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Peach Patrol!

Every year, we wait patiently for the freestone peaches to be perfectly ripe so we can begin making preserves, brandied peaches, and peach pies. Freestone peaches are the best to cook with because the fruit comes easily away from the pit. Cling peaches, the ones with fruit that sticks to the pit, generally ripen a couple of weeks earlier than freestones. There are several cultivars of each kind–some sweeter and juicier than others.

This year, warm, rainy weather across the South has accelerated the growing seasons. The mayhaws, which are supposed to be ripe in May, were all harvested by mid-April. And the cling peaches, which we usually get in June, were already ripening in mid-May.

Looks like the freestones season is about to begin! Please leave alerts about where you are finding the best peaches this year in the comments section!

Peach Pie Recipe after the jump!

Texas Peach Pie (from Texas Eats by Robb Walsh)

Some years, the small, but intensely-flavored peaches grown in the orchards of the Hill Country are the best in the state. Other years, big, juicy East Texas peaches are the sweetest ones on the market. It all depends on where the rain falls and when the frost hits. But because of high local demand, Texas peaches aren’t marketed outside of the state. Use the sweetest, ripest peaches you can find,–preferably freestones.

6 cups peeled, pitted, and sliced peaches (about 8 peaches)
3/4 cup granulated sugar
3/4 cup firmly packed brown sugar
3 tablespoons minute tapioca
3 tablespoons butter, cut into 1/4-inch cubes
2 teaspoons freshly squeezed lemon juice
1/8 teaspoon salt
3/4 cup sugar
3 tablespoons butter, cut in 1/4-inch cubes
1/4 teaspoon ground nutmeg
Pastry for double-crust pie
1 egg white, lightly beaten
Blue Bell Homemade Vanilla Ice Cream, for serving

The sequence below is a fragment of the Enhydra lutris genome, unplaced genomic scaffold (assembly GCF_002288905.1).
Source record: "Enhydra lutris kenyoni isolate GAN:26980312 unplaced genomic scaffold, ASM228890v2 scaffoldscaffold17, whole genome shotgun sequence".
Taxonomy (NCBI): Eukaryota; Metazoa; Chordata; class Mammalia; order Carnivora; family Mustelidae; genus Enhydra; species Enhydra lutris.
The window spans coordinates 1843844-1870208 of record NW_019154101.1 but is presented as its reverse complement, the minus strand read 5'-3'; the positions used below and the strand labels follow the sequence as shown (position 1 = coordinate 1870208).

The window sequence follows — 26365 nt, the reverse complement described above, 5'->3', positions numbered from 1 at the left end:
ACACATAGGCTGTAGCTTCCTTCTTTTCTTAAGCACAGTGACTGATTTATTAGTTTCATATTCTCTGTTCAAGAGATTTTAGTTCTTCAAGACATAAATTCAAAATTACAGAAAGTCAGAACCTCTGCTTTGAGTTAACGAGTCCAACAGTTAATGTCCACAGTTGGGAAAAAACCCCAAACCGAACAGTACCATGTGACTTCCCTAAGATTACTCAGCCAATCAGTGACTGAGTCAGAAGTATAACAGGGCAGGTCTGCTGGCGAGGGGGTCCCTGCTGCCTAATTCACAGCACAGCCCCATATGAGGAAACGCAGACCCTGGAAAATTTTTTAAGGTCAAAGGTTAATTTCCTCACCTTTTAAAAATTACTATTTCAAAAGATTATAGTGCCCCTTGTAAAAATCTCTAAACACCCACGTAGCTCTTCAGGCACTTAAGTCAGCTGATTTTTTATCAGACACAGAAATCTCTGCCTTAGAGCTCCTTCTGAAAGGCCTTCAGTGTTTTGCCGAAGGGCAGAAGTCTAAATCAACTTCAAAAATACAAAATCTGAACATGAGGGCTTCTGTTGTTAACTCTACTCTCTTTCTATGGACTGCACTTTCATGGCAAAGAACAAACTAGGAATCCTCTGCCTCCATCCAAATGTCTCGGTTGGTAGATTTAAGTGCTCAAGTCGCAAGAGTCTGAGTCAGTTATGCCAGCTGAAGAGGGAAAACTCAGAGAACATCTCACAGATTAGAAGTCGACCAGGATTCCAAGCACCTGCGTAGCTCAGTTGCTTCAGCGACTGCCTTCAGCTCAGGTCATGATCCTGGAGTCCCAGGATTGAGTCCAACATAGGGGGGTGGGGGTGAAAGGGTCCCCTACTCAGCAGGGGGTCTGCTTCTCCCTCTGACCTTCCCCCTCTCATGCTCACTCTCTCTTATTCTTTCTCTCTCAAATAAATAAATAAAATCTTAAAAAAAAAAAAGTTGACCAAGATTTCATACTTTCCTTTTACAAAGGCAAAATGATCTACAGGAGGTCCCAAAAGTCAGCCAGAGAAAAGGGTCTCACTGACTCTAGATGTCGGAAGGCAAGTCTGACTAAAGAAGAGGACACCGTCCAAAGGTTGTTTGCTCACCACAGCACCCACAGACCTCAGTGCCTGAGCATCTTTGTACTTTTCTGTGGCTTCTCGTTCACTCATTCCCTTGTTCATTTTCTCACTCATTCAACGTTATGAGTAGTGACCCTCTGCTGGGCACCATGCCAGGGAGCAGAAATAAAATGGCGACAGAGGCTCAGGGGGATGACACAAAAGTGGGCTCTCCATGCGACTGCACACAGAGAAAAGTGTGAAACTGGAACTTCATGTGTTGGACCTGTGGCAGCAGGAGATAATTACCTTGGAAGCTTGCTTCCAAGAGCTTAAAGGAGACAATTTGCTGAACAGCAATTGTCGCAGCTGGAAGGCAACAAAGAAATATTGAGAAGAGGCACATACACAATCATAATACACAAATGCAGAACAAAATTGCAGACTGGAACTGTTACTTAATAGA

Toss the sliced peaches in a large mixing bowl with the tapioca, lemon juice, salt, sugar, butter, nutmeg and brown sugar. Cover the fruit mixture with a sheet of plastic wrap pressed against its surface to prevent oxidation, and refrigerate for 30 minutes.

Position a rack in the lower third of the oven and preheat the oven to 400°F.

On a lightly floured work surface, roll out each piece of pastry dough into a 13-inch round circle about 1/8 -inch thick. Drape 1 round around the rolling pin, carefully transfer it to line a 10-inch pie pan, and fit it into the bottom and sides of the pan. Trim the overhang excess to the edge of the pan. Brush the bottom and sides of the crust with the egg white. Pour the fruit mixture into the pie shell, being careful not to fill the shell crust more than even with the rim edge of the pan. Cover the fruit with the second round piece of dough and tuck the overhang underneath the edges of the bottom crust. Use your fingers or a fork to crimp the edges, and brush with the remaining leftover egg white. Using a small, sharp knife, cut 3 or 4 steam vents in the top crust.

Bake the pie for about 1 hour, on the bottom shelf of the oven until the crust is golden-brown. Let cool completely on a wire rack, about 1 hour. Let the pie cool on a rack before cutting. Serve with vanilla ice cream.

2 comments to Peach Patrol!

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